Part of The Ethics of... series, The Ethics of Global Poverty by Scott Wisor offers a thorough introduction to the ethical issues surrounding global poverty. We interviewed the author to find out more about the book and the questions it tackles.
The Ethics of Global Poverty looks at the ethical issues surrounding this topic. How did you approach writing the book?
I intended for the book to be an antidote to much of the contemporary thinking on the ethics of global poverty. The standard approach (traceable to many sources but most notably Peter Singer’s early work that helped to establish the field) is to start with a few basic facts about global inequality and global poverty, and then move to some highly abstract and idealized thought experiments which are meant to generate moral principles that will guide the actions of wealthy individuals. Most of the philosophical debate revolves around these hypothetical thought experiments, leaving behind any rigorous examination of the structural causes of global poverty and the rich social scientific literature on possible routes out of poverty. In contrast, I wrote this book intending to show students that the normative questions raised by global poverty ought to be answered, in part, by a sustained engagement with the latest social science. The standard approach also tends to focus on the question of whether wealthy individuals have an obligation to give foreign aid. While I do address that question, I show that it is but one among many ethical questions related to global poverty, and not necessarily the most important.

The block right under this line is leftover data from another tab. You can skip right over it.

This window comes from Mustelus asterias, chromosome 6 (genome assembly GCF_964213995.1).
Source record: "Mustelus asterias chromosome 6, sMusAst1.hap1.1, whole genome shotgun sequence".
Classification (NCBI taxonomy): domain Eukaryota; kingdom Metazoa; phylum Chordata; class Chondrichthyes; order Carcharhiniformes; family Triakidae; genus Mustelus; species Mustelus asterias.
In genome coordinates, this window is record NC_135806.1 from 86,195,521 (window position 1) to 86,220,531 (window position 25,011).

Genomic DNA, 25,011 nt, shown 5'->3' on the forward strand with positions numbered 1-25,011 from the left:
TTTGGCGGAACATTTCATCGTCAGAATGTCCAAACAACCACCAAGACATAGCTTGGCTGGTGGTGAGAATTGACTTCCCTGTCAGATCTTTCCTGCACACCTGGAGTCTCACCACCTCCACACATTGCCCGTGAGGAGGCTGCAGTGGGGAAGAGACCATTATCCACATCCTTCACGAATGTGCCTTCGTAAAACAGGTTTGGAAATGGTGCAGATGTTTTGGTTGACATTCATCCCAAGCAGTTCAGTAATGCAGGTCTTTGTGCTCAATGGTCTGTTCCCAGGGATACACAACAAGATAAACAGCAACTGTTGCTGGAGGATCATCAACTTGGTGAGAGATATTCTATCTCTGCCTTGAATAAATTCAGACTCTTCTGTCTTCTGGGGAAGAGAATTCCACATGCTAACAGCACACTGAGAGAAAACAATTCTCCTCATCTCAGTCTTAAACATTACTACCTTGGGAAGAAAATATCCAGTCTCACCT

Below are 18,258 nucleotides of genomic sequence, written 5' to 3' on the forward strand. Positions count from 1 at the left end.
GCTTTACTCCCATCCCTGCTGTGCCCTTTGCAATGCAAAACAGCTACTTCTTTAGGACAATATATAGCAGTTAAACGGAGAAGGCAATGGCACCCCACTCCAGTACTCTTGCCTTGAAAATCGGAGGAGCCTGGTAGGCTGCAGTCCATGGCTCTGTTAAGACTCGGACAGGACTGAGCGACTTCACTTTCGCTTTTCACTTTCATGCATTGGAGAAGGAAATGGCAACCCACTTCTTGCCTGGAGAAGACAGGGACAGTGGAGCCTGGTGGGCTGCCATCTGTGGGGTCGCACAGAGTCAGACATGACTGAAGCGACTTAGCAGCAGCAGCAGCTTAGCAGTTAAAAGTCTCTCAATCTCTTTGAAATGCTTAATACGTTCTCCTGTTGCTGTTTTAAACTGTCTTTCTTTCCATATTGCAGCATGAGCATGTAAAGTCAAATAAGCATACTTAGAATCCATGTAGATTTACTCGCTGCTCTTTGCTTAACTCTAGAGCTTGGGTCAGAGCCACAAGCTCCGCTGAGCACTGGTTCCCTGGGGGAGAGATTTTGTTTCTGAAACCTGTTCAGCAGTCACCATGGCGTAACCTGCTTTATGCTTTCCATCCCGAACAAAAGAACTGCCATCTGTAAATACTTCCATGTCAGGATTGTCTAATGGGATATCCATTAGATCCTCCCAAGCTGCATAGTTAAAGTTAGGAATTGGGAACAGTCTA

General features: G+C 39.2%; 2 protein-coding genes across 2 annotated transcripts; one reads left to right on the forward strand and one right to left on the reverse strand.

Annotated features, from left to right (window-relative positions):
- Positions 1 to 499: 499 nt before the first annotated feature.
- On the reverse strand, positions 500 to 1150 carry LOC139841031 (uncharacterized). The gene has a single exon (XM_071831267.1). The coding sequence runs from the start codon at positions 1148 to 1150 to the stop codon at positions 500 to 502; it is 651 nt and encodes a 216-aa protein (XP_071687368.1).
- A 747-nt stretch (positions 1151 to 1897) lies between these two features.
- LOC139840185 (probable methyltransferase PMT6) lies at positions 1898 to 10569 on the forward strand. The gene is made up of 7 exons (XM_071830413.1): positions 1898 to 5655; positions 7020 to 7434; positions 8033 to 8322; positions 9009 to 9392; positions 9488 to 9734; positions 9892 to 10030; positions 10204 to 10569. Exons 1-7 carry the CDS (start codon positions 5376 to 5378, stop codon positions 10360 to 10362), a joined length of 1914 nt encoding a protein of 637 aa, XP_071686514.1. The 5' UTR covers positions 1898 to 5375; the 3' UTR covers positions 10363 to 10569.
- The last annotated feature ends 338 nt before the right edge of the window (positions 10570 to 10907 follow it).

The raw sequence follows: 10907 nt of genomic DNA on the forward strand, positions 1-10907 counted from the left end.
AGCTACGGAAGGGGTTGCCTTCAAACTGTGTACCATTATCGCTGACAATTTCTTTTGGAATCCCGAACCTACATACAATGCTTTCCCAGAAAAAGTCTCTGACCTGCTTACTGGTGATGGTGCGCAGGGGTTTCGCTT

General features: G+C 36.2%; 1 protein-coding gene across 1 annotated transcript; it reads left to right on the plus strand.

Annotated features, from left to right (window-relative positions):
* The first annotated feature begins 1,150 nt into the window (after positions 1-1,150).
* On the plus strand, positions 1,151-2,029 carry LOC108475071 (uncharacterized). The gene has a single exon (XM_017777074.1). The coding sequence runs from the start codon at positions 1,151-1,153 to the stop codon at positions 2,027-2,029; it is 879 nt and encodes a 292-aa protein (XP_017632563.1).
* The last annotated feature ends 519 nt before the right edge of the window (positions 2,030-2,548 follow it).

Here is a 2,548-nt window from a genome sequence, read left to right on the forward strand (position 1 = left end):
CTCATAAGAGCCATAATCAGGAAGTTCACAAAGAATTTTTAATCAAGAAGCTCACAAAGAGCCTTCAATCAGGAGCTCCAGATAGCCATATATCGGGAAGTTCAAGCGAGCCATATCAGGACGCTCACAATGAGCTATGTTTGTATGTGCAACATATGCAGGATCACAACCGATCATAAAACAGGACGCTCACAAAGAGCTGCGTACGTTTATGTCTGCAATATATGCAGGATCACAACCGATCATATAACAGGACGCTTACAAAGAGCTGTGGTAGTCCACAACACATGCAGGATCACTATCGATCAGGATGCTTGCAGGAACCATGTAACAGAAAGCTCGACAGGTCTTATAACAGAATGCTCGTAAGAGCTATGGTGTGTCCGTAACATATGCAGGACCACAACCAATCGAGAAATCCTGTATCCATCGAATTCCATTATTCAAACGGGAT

One of the questions addressed in the book is whether wealthy individuals have a moral duty to reduce global poverty. Could you expand on this?
There are at least three ways wealthy individuals might have a moral duty to reduce global poverty.